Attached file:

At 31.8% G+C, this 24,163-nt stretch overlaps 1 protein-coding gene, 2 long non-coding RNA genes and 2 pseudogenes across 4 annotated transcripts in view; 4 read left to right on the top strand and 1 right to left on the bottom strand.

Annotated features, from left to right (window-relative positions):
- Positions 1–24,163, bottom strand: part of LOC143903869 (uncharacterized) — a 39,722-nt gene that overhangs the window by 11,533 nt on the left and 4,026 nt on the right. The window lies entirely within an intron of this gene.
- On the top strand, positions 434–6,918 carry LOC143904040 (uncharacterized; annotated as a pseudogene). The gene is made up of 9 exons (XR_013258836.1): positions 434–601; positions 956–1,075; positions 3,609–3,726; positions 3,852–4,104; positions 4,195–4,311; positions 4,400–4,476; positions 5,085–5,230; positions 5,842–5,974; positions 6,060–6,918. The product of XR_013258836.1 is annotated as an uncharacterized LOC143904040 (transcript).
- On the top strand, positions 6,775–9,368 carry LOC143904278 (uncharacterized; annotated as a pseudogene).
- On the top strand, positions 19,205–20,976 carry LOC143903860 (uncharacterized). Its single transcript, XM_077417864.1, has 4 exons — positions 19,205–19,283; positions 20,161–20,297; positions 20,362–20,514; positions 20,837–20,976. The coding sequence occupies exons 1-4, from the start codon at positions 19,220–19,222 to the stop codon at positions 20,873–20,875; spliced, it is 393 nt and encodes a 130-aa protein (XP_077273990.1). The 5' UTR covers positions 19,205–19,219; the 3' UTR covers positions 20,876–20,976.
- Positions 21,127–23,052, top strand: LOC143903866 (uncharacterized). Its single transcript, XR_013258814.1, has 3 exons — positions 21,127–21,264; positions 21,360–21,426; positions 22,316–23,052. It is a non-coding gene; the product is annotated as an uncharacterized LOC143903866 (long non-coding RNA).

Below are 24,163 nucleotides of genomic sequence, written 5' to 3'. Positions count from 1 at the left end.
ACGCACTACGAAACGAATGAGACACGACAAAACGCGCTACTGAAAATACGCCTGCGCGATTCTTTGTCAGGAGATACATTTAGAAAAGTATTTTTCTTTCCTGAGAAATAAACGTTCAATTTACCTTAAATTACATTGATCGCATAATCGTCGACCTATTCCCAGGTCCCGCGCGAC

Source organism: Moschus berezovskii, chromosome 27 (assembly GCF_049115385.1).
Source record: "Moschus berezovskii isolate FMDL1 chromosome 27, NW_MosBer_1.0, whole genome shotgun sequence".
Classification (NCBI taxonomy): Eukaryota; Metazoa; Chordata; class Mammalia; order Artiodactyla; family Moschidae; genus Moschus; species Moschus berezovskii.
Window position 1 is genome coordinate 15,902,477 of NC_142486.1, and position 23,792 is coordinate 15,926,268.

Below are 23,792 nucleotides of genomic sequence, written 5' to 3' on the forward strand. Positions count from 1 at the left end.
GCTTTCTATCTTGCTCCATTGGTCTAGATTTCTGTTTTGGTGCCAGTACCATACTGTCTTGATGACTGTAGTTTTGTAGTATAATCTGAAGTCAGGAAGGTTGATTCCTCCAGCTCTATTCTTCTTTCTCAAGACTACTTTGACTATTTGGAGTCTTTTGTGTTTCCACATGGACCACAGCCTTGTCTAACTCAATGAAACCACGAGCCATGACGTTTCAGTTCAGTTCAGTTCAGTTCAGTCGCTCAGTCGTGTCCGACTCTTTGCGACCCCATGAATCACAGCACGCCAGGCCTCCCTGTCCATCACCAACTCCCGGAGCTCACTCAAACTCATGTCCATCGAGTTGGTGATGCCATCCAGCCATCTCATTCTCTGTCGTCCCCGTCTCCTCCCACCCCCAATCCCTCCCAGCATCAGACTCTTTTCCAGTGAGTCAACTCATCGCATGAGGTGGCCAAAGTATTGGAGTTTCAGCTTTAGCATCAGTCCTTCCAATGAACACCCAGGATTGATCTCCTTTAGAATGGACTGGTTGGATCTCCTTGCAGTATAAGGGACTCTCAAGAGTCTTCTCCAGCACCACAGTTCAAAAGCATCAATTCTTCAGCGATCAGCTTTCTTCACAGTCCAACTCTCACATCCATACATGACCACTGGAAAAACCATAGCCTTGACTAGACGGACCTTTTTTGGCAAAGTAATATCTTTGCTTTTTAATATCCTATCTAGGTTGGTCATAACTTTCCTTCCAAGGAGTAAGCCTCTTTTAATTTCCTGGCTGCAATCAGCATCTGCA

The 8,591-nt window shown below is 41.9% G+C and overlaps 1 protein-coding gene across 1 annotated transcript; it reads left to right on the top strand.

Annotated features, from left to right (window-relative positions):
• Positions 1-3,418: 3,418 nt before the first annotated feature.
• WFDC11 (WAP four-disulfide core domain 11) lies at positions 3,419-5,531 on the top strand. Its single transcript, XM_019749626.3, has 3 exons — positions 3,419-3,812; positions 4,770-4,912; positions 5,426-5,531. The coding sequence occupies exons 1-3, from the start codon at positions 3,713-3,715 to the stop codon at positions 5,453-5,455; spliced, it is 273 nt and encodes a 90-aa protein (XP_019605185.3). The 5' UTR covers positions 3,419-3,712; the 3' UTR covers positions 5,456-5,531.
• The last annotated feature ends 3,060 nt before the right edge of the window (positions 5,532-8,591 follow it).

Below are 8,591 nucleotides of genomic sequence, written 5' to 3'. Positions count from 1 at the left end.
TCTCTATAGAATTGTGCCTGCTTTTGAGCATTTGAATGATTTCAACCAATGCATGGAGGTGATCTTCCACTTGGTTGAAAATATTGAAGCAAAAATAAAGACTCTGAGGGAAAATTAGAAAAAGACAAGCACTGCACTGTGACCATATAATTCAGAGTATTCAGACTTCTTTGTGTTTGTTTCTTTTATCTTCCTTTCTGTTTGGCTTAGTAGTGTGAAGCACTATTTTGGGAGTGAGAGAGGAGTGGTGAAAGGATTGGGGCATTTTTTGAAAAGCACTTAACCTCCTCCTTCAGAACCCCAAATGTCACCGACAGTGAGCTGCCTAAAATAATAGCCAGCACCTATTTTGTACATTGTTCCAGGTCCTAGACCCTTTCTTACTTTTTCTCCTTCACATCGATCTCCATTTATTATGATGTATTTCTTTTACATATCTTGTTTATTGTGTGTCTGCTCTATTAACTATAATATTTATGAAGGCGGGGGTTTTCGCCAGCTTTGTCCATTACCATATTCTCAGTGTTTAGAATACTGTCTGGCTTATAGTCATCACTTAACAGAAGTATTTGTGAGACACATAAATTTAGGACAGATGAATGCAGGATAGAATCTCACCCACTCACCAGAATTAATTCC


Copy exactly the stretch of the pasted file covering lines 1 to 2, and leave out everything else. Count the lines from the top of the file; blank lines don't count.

At 31.8% G+C, this 24,163-nt stretch overlaps 1 protein-coding gene, 2 long non-coding RNA genes and 2 pseudogenes across 4 annotated transcripts in view; 4 read left to right on the top strand and 1 right to left on the bottom strand.

Annotated features, from left to right (window-relative positions):